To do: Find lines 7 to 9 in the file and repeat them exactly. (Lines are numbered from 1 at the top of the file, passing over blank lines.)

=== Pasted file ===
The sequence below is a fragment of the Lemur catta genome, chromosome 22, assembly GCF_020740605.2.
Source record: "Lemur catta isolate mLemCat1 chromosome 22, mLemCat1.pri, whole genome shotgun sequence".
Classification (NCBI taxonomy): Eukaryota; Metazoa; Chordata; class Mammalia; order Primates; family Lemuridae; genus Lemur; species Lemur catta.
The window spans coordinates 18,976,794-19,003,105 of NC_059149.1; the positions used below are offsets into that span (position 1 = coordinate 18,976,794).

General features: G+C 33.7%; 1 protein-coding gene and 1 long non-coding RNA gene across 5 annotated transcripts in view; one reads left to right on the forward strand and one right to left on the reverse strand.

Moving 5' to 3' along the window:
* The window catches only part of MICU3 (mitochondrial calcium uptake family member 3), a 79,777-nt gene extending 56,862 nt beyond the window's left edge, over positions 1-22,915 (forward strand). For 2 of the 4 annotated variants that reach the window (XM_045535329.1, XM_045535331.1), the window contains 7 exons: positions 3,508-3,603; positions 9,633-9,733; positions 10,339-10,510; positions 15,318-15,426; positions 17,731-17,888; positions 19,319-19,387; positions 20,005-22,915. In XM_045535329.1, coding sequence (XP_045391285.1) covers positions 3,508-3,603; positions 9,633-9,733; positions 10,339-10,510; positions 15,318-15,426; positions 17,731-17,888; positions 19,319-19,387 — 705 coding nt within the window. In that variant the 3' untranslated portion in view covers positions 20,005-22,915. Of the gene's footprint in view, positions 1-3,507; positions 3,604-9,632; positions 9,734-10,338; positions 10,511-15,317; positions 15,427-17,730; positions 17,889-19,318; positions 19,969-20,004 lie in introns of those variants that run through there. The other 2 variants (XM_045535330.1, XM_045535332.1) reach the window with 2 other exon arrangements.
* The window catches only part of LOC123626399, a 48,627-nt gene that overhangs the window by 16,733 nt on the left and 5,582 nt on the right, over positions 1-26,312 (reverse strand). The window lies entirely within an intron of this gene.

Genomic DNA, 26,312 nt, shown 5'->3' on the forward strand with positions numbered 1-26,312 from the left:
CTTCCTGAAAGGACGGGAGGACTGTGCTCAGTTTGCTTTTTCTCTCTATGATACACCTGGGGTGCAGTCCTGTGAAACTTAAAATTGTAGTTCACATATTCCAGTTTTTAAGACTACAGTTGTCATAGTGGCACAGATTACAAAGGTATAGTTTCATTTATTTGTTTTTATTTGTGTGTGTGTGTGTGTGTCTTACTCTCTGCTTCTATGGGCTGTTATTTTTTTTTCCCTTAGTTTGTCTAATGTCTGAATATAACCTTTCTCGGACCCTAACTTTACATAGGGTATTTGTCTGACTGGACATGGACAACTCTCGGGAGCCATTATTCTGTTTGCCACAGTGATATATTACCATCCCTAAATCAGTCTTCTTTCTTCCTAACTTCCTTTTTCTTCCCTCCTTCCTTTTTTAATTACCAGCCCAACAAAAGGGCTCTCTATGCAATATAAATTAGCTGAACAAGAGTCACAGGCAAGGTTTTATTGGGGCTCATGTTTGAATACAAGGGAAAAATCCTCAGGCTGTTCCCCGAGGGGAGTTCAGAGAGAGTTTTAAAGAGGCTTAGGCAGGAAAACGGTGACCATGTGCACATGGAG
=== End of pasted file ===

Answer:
* The window catches only part of MICU3 (mitochondrial calcium uptake family member 3), a 79,777-nt gene extending 56,862 nt beyond the window's left edge, over positions 1-22,915 (forward strand). For 2 of the 4 annotated variants that reach the window (XM_045535329.1, XM_045535331.1), the window contains 7 exons: positions 3,508-3,603; positions 9,633-9,733; positions 10,339-10,510; positions 15,318-15,426; positions 17,731-17,888; positions 19,319-19,387; positions 20,005-22,915. In XM_045535329.1, coding sequence (XP_045391285.1) covers positions 3,508-3,603; positions 9,633-9,733; positions 10,339-10,510; positions 15,318-15,426; positions 17,731-17,888; positions 19,319-19,387 — 705 coding nt within the window. In that variant the 3' untranslated portion in view covers positions 20,005-22,915. Of the gene's footprint in view, positions 1-3,507; positions 3,604-9,632; positions 9,734-10,338; positions 10,511-15,317; positions 15,427-17,730; positions 17,889-19,318; positions 19,969-20,004 lie in introns of those variants that run through there. The other 2 variants (XM_045535330.1, XM_045535332.1) reach the window with 2 other exon arrangements.
* The window catches only part of LOC123626399, a 48,627-nt gene that overhangs the window by 16,733 nt on the left and 5,582 nt on the right, over positions 1-26,312 (reverse strand). The window lies entirely within an intron of this gene.

Genomic DNA, 26,312 nt, shown 5'->3' on the forward strand with positions numbered 1-26,312 from the left: